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 Ground Tackle 
Here is the deck thru-hull block that sends the anchor line down the hawse pipe.  It has a string in it for now.
Here is the deck thru-hull block that sends the anchor line down the hawse pipe. It has a string in it for now.
Viewed: 416 times.

This shows my ground tackle system from the inside.  The anchor line goes through the cam cleat under the V berth to a thru-deck pulley, up through the hawse pipe, through another thru-deck pulley, and to the anchor.  The anchor can be raised and lowered from the helm.  The system is rated at one monkey power.
This shows my ground tackle system from the inside. The anchor line goes through the cam cleat under the V berth to a thru-deck pulley, up through the hawse pipe, through another thru-deck pulley, and to the anchor. The anchor can be raised and lowered from the helm. The system is rated at one monkey power.
Viewed: 472 times.

Below deck, there is a hawse pipe with an access hole in it by the lower thru-deck block that sends the anchor line aft under the V berth.  I'm putting the original EPS foam flotation back in place after insulating the through deck fittings for the pulpit.  The original EPS was just loose fitted, but I'm foaming them into place to help reduce the oil drum whanging sound of a fiberglass hull.
Below deck, there is a hawse pipe with an access hole in it by the lower thru-deck block that sends the anchor line aft under the V berth. I'm putting the original EPS foam flotation back in place after insulating the through deck fittings for the pulpit. The original EPS was just loose fitted, but I'm foaming them into place to help reduce the oil drum whanging sound of a fiberglass hull.
Viewed: 410 times.

This is the cam cleat by the helm (again with a string instead of the anchor line).  A regular cleat will be off to the right so that the anchor rode isn't held by only a cam cleat.
This is the cam cleat by the helm (again with a string instead of the anchor line). A regular cleat will be off to the right so that the anchor rode isn't held by only a cam cleat.
Viewed: 389 times.

Because of the new hawse pipe, the original EPS needed to be modified.  Cutting EPS is generally really messy.  So I used my heat gun (and adequate ventilation).
Because of the new hawse pipe, the original EPS needed to be modified. Cutting EPS is generally really messy. So I used my heat gun (and adequate ventilation).
Viewed: 380 times.

The original bow bulkhead was fastened top and bottom (deck and berth) with a couple rusty angle brackets.  I moved the bulkhead forward two inches and used caulking to glue the bulkhead to the hull on both sides.  Since the boat has no ribs, any bulkhead helps reduce hull noise.  Plus, now my berth is 6 foot 2 inches!!!
The original bow bulkhead was fastened top and bottom (deck and berth) with a couple rusty angle brackets. I moved the bulkhead forward two inches and used caulking to glue the bulkhead to the hull on both sides. Since the boat has no ribs, any bulkhead helps reduce hull noise. Plus, now my berth is 6 foot 2 inches!!!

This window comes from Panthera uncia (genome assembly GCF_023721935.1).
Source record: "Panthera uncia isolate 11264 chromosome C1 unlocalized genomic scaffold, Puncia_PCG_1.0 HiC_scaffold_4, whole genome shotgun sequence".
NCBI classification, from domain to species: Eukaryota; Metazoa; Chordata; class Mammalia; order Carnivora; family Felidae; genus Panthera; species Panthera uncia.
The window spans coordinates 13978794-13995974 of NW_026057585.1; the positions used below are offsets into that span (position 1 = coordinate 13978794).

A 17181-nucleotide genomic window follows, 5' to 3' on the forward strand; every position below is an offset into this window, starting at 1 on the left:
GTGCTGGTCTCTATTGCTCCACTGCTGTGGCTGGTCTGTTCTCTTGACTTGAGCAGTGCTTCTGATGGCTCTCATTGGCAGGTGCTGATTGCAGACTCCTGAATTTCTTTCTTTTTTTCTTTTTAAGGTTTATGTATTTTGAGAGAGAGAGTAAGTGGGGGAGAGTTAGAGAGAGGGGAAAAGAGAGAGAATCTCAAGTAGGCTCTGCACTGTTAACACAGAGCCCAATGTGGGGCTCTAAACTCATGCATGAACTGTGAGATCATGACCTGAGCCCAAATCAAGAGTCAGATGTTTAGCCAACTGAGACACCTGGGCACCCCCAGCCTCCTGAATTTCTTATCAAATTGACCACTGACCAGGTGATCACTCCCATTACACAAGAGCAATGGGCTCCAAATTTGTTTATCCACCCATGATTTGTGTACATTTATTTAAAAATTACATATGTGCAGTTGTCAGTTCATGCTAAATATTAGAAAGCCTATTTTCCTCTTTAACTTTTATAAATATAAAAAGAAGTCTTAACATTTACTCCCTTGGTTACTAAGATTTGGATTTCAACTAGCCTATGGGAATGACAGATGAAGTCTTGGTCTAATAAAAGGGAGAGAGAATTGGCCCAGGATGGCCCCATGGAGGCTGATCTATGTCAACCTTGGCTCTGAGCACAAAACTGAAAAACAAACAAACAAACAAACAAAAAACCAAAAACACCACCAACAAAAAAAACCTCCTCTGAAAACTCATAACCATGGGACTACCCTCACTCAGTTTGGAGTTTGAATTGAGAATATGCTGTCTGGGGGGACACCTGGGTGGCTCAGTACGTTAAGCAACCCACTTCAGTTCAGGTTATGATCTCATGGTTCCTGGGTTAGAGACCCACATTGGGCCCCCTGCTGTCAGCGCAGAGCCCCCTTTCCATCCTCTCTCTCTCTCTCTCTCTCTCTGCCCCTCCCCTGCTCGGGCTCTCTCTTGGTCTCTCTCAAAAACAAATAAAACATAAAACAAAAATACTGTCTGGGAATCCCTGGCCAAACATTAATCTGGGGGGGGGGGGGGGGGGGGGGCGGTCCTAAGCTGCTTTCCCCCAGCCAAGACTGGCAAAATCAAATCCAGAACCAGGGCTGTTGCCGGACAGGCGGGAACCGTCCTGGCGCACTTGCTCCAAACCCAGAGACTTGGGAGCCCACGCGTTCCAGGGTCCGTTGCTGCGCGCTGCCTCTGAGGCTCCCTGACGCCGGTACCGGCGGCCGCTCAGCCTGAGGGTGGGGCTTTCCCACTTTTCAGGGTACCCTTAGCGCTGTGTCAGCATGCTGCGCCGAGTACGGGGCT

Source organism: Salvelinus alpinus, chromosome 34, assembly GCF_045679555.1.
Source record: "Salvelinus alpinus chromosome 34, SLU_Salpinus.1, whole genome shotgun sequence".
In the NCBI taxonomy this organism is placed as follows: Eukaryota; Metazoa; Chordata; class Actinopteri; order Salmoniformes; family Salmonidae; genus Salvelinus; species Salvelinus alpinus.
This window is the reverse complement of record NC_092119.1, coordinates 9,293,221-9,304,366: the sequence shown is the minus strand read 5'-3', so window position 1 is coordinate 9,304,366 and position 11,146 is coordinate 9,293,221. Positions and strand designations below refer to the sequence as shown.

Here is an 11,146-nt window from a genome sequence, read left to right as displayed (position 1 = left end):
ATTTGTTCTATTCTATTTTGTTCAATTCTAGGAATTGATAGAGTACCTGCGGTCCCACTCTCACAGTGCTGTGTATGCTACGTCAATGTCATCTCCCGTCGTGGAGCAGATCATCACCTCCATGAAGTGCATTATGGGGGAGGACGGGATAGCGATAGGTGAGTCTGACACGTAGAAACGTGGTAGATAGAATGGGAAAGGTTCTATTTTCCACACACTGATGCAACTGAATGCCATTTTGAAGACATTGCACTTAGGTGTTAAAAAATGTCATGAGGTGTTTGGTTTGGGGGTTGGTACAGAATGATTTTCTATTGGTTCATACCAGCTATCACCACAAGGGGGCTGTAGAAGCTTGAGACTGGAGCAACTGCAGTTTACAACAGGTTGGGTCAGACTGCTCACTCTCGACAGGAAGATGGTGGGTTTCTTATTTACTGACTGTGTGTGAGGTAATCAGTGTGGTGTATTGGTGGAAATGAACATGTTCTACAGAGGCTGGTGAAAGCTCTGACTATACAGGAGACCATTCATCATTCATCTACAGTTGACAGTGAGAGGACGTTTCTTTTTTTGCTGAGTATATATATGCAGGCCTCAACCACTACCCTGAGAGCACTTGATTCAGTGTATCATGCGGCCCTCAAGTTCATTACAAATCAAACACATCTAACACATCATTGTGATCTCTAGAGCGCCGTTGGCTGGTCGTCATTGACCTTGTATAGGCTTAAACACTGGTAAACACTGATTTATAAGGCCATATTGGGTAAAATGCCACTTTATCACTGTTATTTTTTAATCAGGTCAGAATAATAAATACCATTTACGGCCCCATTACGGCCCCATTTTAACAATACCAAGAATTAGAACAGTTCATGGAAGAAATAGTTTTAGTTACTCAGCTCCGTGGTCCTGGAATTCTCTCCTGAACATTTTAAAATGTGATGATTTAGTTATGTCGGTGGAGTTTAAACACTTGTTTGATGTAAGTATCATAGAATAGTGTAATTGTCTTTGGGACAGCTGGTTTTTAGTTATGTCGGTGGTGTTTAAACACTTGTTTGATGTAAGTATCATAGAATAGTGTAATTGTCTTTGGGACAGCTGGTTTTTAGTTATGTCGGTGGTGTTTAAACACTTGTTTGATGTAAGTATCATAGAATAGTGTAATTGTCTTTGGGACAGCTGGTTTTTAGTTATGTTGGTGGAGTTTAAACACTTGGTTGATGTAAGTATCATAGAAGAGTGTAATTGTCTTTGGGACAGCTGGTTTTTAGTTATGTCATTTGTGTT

Viewed: 411 times.

The through-deck block gets a clam shell vent cover to keep rain out.  In the background is the anchor rode that I was going to use, ready to be sent through the blocks using the string.  I changed to using sinking
The through-deck block gets a clam shell vent cover to keep rain out. In the background is the anchor rode that I was going to use, ready to be sent through the blocks using the string. I changed to using sinking "crab pot" line. That wasn't as heavy as I wanted, so I'm now using the sinking lead line that is used on the bottom of a gill net.
Viewed: 364 times.

I added these little cheeks to my bow roller so that my lightweight Guardian anchor was far enough out to self launch.
I added these little cheeks to my bow roller so that my lightweight Guardian anchor was far enough out to self launch. *
Viewed: 234 times.

But my main anchor is now the smallest Vulcan.  It launches and retrieves great, but without chain it is a little hard to set.
But my main anchor is now the smallest Vulcan. It launches and retrieves great, but without chain it is a little hard to set. *
Viewed: 270 times.

To compensate for a lack of chain, I used lead-filled line.  This is the same line as used on the bottom of a gill net.  Available in different weights, this is some of the lighter stuff, but still drops
To compensate for a lack of chain, I used lead-filled line. This is the same line as used on the bottom of a gill net. Available in different weights, this is some of the lighter stuff, but still drops "like lead."
Viewed: 116 times.

The anchor line is kept on a spool intended for electrical cord.  This is about 140 feet (15-20 pounds?) and still tucks out of the way under the gas tank in the V-berth.  Doing a density/buoyancy calculation, it's about the same as having 35' of 1/4
The anchor line is kept on a spool intended for electrical cord. This is about 140 feet (15-20 pounds?) and still tucks out of the way under the gas tank in the V-berth. Doing a density/buoyancy calculation, it's about the same as having 35' of 1/4" chain on a 140' rode.
Viewed: 130 times.

The secret is a string of lead beads down the center of the line.
The secret is a string of lead beads down the center of the line.
Viewed: 29 times.

My anchor recovery system is two fishing floats making a spool with a piece of wood dowel.  50' of parachute chord.  It is too small to be mistaken for a mooring buoy, plus, I usually anchor in so shallow that other boats stay away.
My anchor recovery system is two fishing floats making a spool with a piece of wood dowel. 50' of parachute chord. It is too small to be mistaken for a mooring buoy, plus, I usually anchor in so shallow that other boats stay away.
Viewed: 89 times.

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